Duke University Men’s Basketball team is the team the sporting world loves to hate. The Blue Devils and their fans have enjoyed some success (five NCAA titles), and that’s part of the hatred, but it’s the smug way they carry themselves that really fuels the hate. And the way the college basketball media has determined that Duke somehow does everything the right way, while subtly inferring that everyone else is wrong continues to fuel the fire. Case in point: in 2012 when Kentucky won the NCAA title with one-and-dones, many writers opined that Wildcat head coach was single-handedly ruining college basketball, yet when Duke won in 2015 with their own one-and-dones, Duke head coach Mike Krzyzewski was hailed for his innovation.
Against that backdrop, we find ourselves with Duke’s Grayson Allen becoming the story of college basketball. Three times, dating back to last season, Allen has tripped an opposing player. After no public punishment after the first two incidents, Coach K was forced to sit Allen for an indefinite suspension that lasted exactly one game (a Duke loss). Since his return to action, Allen may or may not have pushed an Florida State assistant coach and, most recently, became tangled up with Louisville’s Donovan Mitchell as they dove for a loose ball. There’s no doubt that Grayson Allen has become a target, by opposing fans on social media and perhaps by opposing players on the court… lest we forget that it was against the Cardinals last season that the tripping began.
So the national sportswriters that have deified Coach K and his Duke Blue Devils have been out in force. They’ve said that tripping isn’t that bad, it’s not as if he’s punching people, right? They tell us he’s just a kid and that he’ll learn to get through it, whatever “it” is. They have faith that Krzyzewski can handle this issue because, of course, he’s all about coaching the right way… unless of course he gets caught lying about what he told Oregon’s Dillon Brooks after the Ducks bounced the Blue Devils from the 2016 NCAA Tournament. I hate to agree with ESPN’s Stephen A. Smith on anything, but on a recent episode of First Take, Smith flatly stated that if Allen was one of Coach Cal’s kids, both he and Calipari both would be vilified.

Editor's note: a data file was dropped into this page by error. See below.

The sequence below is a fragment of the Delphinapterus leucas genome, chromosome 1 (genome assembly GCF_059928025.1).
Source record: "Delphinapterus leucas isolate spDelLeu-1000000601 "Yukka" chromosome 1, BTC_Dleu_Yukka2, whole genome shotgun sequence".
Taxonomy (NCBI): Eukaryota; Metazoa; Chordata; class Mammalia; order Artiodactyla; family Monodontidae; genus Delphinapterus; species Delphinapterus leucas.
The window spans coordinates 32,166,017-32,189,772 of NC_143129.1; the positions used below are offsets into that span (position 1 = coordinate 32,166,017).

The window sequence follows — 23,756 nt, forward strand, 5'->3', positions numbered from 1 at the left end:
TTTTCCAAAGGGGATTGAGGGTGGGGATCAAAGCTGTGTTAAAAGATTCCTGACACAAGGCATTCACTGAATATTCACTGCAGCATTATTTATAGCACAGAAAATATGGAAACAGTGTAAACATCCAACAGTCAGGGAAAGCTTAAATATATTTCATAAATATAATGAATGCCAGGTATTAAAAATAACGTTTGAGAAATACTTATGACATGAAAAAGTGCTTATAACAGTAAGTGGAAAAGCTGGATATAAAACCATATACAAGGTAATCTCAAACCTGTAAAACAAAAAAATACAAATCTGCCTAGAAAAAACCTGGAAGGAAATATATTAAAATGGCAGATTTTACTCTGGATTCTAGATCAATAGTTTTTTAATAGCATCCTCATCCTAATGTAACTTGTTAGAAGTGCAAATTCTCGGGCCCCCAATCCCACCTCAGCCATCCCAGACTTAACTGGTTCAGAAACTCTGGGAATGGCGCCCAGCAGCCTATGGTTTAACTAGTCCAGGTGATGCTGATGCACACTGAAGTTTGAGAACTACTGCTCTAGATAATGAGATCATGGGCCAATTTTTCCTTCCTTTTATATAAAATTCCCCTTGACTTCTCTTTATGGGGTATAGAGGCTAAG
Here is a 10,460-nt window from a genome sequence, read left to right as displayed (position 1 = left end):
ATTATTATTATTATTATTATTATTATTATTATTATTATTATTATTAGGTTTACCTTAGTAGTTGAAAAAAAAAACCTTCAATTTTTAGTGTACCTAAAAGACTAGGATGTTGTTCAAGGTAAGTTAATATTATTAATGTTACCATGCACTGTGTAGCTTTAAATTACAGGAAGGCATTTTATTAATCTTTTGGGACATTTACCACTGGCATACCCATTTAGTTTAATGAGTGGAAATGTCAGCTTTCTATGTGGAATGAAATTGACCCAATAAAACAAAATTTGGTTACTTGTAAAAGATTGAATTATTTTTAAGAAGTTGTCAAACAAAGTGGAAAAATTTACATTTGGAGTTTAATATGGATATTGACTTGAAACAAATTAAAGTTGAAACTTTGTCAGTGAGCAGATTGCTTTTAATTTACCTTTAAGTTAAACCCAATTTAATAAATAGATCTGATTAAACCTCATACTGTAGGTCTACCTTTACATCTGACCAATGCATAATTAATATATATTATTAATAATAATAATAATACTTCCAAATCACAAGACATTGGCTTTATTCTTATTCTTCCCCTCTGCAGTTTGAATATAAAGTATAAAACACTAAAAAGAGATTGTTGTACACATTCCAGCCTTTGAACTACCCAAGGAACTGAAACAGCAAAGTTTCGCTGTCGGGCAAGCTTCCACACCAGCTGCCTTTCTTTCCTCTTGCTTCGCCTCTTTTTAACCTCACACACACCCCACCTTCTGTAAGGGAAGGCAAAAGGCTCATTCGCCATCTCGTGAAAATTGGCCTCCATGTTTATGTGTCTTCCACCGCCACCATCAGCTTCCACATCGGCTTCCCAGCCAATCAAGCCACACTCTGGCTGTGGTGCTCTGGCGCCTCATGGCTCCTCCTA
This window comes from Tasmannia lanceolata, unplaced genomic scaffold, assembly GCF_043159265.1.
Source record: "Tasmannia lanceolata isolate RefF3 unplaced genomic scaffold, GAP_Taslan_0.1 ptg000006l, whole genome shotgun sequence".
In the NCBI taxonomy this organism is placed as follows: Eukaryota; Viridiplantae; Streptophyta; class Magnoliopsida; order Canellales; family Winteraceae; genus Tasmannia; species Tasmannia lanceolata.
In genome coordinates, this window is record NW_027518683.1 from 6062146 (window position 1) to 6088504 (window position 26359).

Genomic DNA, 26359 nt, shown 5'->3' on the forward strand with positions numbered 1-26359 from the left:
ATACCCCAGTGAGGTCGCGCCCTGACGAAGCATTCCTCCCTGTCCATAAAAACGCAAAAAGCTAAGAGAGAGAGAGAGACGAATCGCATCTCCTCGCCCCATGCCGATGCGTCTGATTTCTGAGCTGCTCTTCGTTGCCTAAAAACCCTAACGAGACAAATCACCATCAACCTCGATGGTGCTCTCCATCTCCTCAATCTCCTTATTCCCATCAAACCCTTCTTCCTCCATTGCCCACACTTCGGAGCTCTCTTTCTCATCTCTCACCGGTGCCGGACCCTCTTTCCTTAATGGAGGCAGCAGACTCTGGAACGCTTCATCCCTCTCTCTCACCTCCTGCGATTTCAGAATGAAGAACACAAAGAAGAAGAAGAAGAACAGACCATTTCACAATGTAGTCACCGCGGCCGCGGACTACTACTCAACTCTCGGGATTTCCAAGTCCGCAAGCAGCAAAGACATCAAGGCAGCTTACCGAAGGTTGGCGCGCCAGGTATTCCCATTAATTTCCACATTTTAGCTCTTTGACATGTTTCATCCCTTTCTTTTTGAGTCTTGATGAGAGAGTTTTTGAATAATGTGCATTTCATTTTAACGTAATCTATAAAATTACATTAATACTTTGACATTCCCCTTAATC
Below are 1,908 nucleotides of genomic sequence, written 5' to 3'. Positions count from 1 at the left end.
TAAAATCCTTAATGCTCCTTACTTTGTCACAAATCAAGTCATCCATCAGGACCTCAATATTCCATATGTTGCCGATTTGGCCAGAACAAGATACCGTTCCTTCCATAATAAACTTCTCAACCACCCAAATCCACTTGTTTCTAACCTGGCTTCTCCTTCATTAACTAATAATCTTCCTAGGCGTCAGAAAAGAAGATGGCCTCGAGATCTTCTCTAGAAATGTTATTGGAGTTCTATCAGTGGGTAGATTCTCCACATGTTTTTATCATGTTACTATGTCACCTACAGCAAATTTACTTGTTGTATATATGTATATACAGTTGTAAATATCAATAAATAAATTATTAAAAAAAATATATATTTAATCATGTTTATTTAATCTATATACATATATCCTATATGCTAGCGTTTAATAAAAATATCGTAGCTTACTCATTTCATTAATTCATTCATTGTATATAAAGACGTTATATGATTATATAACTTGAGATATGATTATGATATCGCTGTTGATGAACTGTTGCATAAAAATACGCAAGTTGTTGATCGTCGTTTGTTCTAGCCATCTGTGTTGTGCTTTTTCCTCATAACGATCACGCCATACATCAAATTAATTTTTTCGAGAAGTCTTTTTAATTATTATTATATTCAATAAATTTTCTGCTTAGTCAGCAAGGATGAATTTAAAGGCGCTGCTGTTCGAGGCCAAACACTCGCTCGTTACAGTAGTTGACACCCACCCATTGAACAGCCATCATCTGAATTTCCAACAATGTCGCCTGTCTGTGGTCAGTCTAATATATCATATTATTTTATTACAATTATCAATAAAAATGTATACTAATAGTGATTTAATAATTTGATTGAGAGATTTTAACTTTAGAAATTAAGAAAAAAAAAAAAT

As bizarre as this sounds, in the rivalry between the Blue Devils and the North Carolina Tar Heels, Duke is more the more smug and arrogant party and UNC has yet to be punished for two decades of academic malfeasance. In a spectacle that could only take place at Cameron Indoor Stadium, Coach K’s seat on the bench was left vacant as he missed his first game, stepping away to have back surgery. We get it, you love your coach, but… That’s how it is with Duke’s program. The Blue Devils want you to know that they’re better than you. You don’t get to say how their players are disciplined because that’s their job. And if that player keeps doing the same thing over and over, you, college basketball fan, are the problem.
For the rest of this season, Grayson Allen is going to be a target. And he has no one to blame but himself. He tripped three players. No one else. No opposing fans, no opposing coaches, no bloggers made him do those things. And, to paraphrase Yahoo’s Pat Forde, Allen has made his bed and now he has to lay in it. If he can’t control himself and his teammates and coaches can’t help him, this is something he’s going to have to deal with. At this point, do we believe his supporters in the media or our own eyes? Allen is the villain that college basketball deserves and it’s a role he auditioned for on his own.